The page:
“This is a meticulous and wise film, which simultaneously references and critiques the movies and stories that serve as its influences.”
by Ken Bakely
Reflective, smart, and efficient, Julia Hart’s I’m Your Woman is a thoughtful character study and involving, ‘70s-set crime thriller. It exercises the elements and ideas of its placement and genre while creating a sturdy profile of its main character, discussing the people within, and the emotional costs of, the stories it takes inspiration from, and strives to put these qualities in the forefront. Rachel Brosnahan stars as Jean, a housewife whose suburban life has been suddenly upended: her husband, Eddie (Bill Heck), a criminal of some variety, has unexpectedly brought home a baby for the couple to raise, without warning or explanation of how this happened. Shortly after, he vanishes from the house altogether, while Cal (Arinzé Kene), one of Eddie’s associates, tells Jean to take their new child and escape as well. He accompanies Jean and the baby (a son, named Harry) to an ensuing series of hideaways, but it’s clear that there are many questions which won’t receive satisfying answers – since, above all, they all must remain as undetectable and secretive as possible, lest the forces that have set this chaos into motion catch onto their whereabouts. Though Jean, Cal, and Harry are eventually joined in their journey by Cal’s wife, Teri (Marsha Stephanie Blake), father Art (Frankie Faison), and son Paul (Da’mauri Parks), the film is still told primarily through Jean’s perspective, as she considers how factors beyond her scope have affected her own life so profoundly, and what to do now that they have.
Indeed, though there are many twists and turns throughout the course of the film, and there are some more conventionally staged action setpieces towards the plot’s climax, most of I’m Your Woman is centered on Jean’s character development – how she reacts to the events going on around her, and how she arrives at the choices that she makes. Rachel Brosnahan delivers a commanding lead performance; she always pays attention to both the uncertainty in the surreal nature of Jean’s situation and the resolve she realizes. These qualities are also intelligently explained in the script, written by Hart and Jordan Horowitz. It’s certainly never lost on them that, in telling a story around the boundaries of where it might have been conventionally structured – carefully telling a story around the largely unseen men who would typically be expected to anchor a tale like this – it’s one of underseen perspectives observed and focused upon. The film’s finessed characterization reaches beyond the protagonist: though the movie is unquestionably fixed foremost on her, it isn’t merely concerned with her development alone. Hart strives to give everyone, regardless of their comparative level of screen time, enough background, motivation, and outlook that immediately give us a sense of who they are. The supporting actors – particularly Kene, Blake, and Faison – round out a capable ensemble of solid, depthful performances.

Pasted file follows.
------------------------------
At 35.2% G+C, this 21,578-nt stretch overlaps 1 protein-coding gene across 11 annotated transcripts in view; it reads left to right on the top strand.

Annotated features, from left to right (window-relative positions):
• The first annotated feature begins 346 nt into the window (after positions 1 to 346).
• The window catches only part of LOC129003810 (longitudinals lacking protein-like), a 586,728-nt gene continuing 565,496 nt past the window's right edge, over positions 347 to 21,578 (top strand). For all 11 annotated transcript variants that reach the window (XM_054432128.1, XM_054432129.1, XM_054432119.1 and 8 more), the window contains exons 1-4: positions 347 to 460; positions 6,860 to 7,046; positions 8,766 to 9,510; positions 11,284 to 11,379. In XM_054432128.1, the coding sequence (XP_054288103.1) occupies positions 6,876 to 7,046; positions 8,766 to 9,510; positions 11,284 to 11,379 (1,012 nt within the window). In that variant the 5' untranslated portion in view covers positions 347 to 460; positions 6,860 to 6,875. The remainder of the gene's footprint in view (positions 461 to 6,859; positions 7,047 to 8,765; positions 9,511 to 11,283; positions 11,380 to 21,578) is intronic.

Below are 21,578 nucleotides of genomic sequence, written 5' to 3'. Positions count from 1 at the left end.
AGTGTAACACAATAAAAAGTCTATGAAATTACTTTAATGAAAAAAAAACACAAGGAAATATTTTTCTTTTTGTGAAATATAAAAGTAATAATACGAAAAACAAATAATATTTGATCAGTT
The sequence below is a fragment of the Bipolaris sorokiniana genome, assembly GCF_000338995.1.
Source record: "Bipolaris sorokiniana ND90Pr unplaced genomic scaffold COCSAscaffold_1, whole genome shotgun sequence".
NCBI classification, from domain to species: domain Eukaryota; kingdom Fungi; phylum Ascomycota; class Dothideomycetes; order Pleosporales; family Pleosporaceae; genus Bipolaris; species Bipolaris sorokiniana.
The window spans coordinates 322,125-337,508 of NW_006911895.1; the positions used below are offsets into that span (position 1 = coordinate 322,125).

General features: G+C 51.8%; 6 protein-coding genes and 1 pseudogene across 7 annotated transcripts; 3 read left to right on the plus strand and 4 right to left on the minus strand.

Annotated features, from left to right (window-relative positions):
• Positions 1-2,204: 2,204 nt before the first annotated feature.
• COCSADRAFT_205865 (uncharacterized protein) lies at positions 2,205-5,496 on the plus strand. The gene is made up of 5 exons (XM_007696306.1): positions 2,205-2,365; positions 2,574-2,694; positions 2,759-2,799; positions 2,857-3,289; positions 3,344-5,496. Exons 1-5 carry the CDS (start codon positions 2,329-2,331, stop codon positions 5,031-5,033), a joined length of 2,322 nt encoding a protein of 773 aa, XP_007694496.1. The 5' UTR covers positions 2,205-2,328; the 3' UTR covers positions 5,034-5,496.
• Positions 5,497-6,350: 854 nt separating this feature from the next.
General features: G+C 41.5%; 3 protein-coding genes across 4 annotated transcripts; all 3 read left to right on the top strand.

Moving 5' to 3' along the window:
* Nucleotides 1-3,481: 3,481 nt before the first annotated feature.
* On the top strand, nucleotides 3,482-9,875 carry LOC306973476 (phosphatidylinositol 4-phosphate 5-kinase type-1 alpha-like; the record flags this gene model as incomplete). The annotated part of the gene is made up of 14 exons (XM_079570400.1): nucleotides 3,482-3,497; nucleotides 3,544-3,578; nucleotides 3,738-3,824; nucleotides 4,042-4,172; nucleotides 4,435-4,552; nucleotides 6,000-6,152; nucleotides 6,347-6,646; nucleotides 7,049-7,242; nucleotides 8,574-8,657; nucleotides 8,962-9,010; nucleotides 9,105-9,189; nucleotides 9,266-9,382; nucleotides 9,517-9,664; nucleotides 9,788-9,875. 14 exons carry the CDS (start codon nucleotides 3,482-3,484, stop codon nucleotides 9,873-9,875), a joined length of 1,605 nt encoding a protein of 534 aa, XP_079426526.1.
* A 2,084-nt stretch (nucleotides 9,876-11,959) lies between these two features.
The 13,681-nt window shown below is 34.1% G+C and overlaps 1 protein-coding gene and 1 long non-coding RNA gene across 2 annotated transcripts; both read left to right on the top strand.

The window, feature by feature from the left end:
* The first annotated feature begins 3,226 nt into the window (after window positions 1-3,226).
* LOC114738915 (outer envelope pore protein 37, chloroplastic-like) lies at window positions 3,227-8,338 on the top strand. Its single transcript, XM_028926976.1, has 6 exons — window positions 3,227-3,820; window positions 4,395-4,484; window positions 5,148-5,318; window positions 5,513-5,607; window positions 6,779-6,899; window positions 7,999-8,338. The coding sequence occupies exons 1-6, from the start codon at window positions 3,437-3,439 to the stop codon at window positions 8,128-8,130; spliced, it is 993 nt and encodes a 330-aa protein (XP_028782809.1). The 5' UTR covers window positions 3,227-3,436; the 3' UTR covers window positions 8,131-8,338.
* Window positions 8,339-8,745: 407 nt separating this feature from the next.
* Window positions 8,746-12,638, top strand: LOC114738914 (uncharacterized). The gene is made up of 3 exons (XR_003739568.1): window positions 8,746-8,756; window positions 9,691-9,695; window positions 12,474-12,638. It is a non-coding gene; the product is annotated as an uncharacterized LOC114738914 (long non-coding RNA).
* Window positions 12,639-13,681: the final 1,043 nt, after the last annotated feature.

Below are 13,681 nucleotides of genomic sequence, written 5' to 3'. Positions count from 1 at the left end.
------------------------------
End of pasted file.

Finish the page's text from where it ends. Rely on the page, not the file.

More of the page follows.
It’s an attention to detail, manifest in many ways, which represents the film’s forte, from the finer points of its scripting to its appearance. I’m Your Woman boasts impeccable production design (from Gae S. Buckley), with its period trappings ensconcing us in a lived-in recreation of its time period, further matched by Bryce Fortner’s sumptuous cinematography, which emphasizes deep, rich tones that further help place us in a vividly realized world. Even though the movie can sometimes falter when trying to connect the major points of its plot, and can occasionally lose its way as it goes on – as a story that’s so based on internalized ideas, with the notion that the plot is externally moved by people who are, by design, not on screen – Hart’s strong capabilities as a director provide a clear overriding vision. This is a complex and wise film, which simultaneously references and critiques the movies and stories that serve as its influences. It’s a fascinating achievement to simply take in: there’s always something going on within multiple layers, and on a moment-to-moment level, it can be meaningful and audaciously expressive in loud and quiet sequences alike. In fact, it’s in those contrasts that it softly makes its most astute observations.